Why The F1 Grid Is Getting Younger

Younger drivers have thronged the F1 grid in the past many years

F1 has always been a discipline that homes the very best that motorsport has to offer and although it can be an arduous struggle to reach the pinnacle of the sport, the cream of single-seater racing will always rise to the top.

Although it is a cream that is looking far younger than it did a decade or so ago and with so many new drivers hires being junior rather than senior, it has meant that the average age of the grid has lessened considerably.

But just why is that exactly? To be honest, there is not just one sole reason, in fact there are four. Which means in the article below, we are going to highlight why younger drivers really are in vogue these days:

A) Better training and coaching

With F1 drivers being nothing short of physical specimens these days, drivers are required to be a lot sharper and fitter, which means in a situation such as this, the naivety of youth is always going to favour experience.

Of course, that’s not to suggest that the F1 grid is going to be the exclusive playground for teenagers. It’s just that with the physical rigours that are now placed on a driver, it makes more sense to employ a starlet who can handle such a workout.

While the experience that used to be a part of the grid, is now opting for a slightly more sedate playground of endurance racing and although the WEC still demands much from drivers, it is more the realm of the seasoned veteran.

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B) Lewis Hamilton effect, cherry picking drivers of talent from a young age

Perhaps the genesis for such a shift was the emergence of Lewis Hamilton and with the Stevenage born driver bursting onto the scene back in 2007, several barriers to entry would eventually come crashing down.

From the moment he entered the paddock, you could tell Hamilton was a genuine star, not only in the making but from the first moment he took the track and it was this display of youth over a decade ago, which has set the trend in terms of current recruitment policy.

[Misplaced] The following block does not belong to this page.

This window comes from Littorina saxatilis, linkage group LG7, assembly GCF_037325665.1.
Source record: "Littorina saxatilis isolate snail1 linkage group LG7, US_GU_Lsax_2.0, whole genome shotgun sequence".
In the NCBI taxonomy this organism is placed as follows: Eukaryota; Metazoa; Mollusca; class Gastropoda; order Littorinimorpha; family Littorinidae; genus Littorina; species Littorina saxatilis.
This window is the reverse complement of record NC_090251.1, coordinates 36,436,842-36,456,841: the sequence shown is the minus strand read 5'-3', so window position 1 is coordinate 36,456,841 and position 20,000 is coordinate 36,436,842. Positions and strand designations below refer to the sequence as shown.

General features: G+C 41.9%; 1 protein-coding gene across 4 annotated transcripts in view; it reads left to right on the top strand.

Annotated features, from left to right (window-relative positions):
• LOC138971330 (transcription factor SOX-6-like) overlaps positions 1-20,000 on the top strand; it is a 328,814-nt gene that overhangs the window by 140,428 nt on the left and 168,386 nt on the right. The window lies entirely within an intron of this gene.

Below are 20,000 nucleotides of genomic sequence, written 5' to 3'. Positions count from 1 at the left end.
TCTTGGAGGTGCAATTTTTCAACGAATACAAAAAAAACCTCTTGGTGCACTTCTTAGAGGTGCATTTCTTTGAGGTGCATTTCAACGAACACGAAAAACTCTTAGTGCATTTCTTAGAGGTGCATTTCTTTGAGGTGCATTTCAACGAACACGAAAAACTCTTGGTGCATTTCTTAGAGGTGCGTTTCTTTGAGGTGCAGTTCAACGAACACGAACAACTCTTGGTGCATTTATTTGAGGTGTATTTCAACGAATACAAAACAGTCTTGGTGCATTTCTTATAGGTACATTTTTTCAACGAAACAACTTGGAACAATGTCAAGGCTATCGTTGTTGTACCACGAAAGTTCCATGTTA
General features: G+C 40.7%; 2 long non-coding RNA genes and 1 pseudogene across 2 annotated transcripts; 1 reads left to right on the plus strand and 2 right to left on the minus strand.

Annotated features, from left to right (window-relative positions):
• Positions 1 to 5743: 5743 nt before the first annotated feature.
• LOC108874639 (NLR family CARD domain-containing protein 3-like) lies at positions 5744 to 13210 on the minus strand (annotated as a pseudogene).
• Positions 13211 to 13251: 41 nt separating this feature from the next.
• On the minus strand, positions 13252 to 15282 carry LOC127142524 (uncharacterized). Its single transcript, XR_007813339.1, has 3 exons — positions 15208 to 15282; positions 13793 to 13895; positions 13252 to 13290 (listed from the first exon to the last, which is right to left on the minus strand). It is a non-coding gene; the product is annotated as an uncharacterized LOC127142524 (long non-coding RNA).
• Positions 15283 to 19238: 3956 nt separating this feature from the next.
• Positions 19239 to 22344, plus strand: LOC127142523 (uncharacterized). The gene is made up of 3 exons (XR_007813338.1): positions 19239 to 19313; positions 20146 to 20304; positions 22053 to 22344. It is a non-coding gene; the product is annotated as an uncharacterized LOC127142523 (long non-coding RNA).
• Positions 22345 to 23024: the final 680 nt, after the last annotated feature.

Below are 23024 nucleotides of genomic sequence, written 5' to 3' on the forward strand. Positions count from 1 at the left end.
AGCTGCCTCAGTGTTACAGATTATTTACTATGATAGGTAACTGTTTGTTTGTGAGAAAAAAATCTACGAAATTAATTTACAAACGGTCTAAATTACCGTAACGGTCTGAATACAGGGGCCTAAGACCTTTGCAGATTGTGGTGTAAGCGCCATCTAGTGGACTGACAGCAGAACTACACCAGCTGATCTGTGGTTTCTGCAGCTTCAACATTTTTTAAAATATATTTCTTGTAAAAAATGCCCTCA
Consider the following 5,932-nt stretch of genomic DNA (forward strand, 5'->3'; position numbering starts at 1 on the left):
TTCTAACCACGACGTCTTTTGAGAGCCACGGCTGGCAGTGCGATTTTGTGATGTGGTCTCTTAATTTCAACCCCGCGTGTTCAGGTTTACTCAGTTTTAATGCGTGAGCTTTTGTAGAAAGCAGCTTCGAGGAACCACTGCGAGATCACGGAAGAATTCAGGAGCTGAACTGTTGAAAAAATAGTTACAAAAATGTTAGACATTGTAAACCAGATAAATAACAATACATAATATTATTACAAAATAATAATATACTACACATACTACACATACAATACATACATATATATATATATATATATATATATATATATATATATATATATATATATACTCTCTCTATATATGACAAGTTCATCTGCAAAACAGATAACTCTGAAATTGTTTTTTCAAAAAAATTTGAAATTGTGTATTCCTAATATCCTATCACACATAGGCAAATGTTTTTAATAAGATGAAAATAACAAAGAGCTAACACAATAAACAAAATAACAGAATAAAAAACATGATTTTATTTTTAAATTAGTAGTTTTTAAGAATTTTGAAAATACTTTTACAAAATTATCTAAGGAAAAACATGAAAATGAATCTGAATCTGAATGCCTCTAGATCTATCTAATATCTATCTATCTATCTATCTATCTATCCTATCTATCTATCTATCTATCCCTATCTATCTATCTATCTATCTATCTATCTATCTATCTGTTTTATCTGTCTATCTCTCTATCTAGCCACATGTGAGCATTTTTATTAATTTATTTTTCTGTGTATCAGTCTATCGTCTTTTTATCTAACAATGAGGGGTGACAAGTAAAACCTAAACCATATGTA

Of course, Lewis Hamilton is currently 35, but the age is not a factor in order to be favoured by the lines makers at the best sportsbooks and although the seven-time champion will miss the Sakhir Grand Prix due to coronavirus, he is always a favourite with pundits and punters alike.

C) Increased factory prevalence, and therefore driver academies from F4 to F1

With a genuine pathway now in place, it means career progression is far simpler for those looking to eventually reach the global circus which is F1 and with most teams having their own driver academies, the hope is that they possess the next Lewis Hamilton.

One strategy when it comes to signing a new driver, is to spend an eye-watering sum of money in an attempt to get a big name to switch from one stable to another (take Sebastian Vettel to Aston Martin in 2021 as an example).

However, a far more shrewd investment policy, is to back a driver from a young age through an academy setup and if such a pilot can find success in the F3 and F2 categories, then a promotion to the big league will not be all that far away.

D) Sim racing and the rise of gaming without needing to test a physical car

The one thing that has arguably democratised the F1 landscape, is the evolution of sim racing over the past decade, as with continual progression in technology and gaming, it has blurred the lines between the physical and digital realms.

The obvious catalyst in all of this is the legendary Gran Turismo series and their own driving academy. However, with simulation rigs being as advanced as they are, you no longer need to put in the hours on the test track.

Instead, those hours can be allocated within the comfort of a junior driver’s home and when you consider that the sport was mothballed for a number of months due to COVID-19, the ability to keep driving in at least some form was worth its weight in gold.

Kunal Shah is an FIA-accredited Formula 1 journalist who has been reporting on Formula 1 for nearly two decades. He worked with the Force India Formula 1 Team for 6 seasons in Marketing, Sponsorship and Commercial roles. As a former single-seater racer, he was responsible for Force India's grassroots talent program, One from a Billion Hunt. Presently, he co-writes a regular Formula 1 column for Firstpost, speaks on Inside Line F1 Podcast & Pits to Podium and produces broadcast/OTT content for NENT Group (Viasport & Viaplay).

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